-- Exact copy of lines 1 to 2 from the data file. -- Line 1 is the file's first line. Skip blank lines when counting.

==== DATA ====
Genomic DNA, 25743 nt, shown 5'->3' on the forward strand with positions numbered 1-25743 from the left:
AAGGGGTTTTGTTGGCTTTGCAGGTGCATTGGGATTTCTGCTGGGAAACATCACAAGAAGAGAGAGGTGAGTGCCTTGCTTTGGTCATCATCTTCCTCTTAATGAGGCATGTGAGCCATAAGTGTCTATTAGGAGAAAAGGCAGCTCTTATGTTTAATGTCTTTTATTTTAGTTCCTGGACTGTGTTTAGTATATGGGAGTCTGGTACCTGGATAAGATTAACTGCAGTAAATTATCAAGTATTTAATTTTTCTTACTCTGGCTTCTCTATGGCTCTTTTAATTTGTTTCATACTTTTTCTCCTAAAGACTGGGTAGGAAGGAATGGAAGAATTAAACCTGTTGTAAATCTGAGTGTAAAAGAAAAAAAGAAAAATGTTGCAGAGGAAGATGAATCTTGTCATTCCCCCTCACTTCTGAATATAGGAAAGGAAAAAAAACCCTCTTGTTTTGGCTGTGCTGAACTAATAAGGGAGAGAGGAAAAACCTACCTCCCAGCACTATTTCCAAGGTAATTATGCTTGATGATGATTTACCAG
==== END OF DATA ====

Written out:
Genomic DNA, 25743 nt, shown 5'->3' on the forward strand with positions numbered 1-25743 from the left:
AAGGGGTTTTGTTGGCTTTGCAGGTGCATTGGGATTTCTGCTGGGAAACATCACAAGAAGAGAGAGGTGAGTGCCTTGCTTTGGTCATCATCTTCCTCTTAATGAGGCATGTGAGCCATAAGTGTCTATTAGGAGAAAAGGCAGCTCTTATGTTTAATGTCTTTTATTTTAGTTCCTGGACTGTGTTTAGTATATGGGAGTCTGGTACCTGGATAAGATTAACTGCAGTAAATTATCAAGTATTTAATTTTTCTTACTCTGGCTTCTCTATGGCTCTTTTAATTTGTTTCATACTTTTTCTCCTAAAGACTGGGTAGGAAGGAATGGAAGAATTAAACCTGTTGTAAATCTGAGTGTAAAAGAAAAAAAGAAAAATGTTGCAGAGGAAGATGAATCTTGTCATTCCCCCTCACTTCTGAATATAGGAAAGGAAAAAAAACCCTCTTGTTTTGGCTGTGCTGAACTAATAAGGGAGAGAGGAAAAACCTACCTCCCAGCACTATTTCCAAGGTAATTATGCTTGATGATGATTTACCAG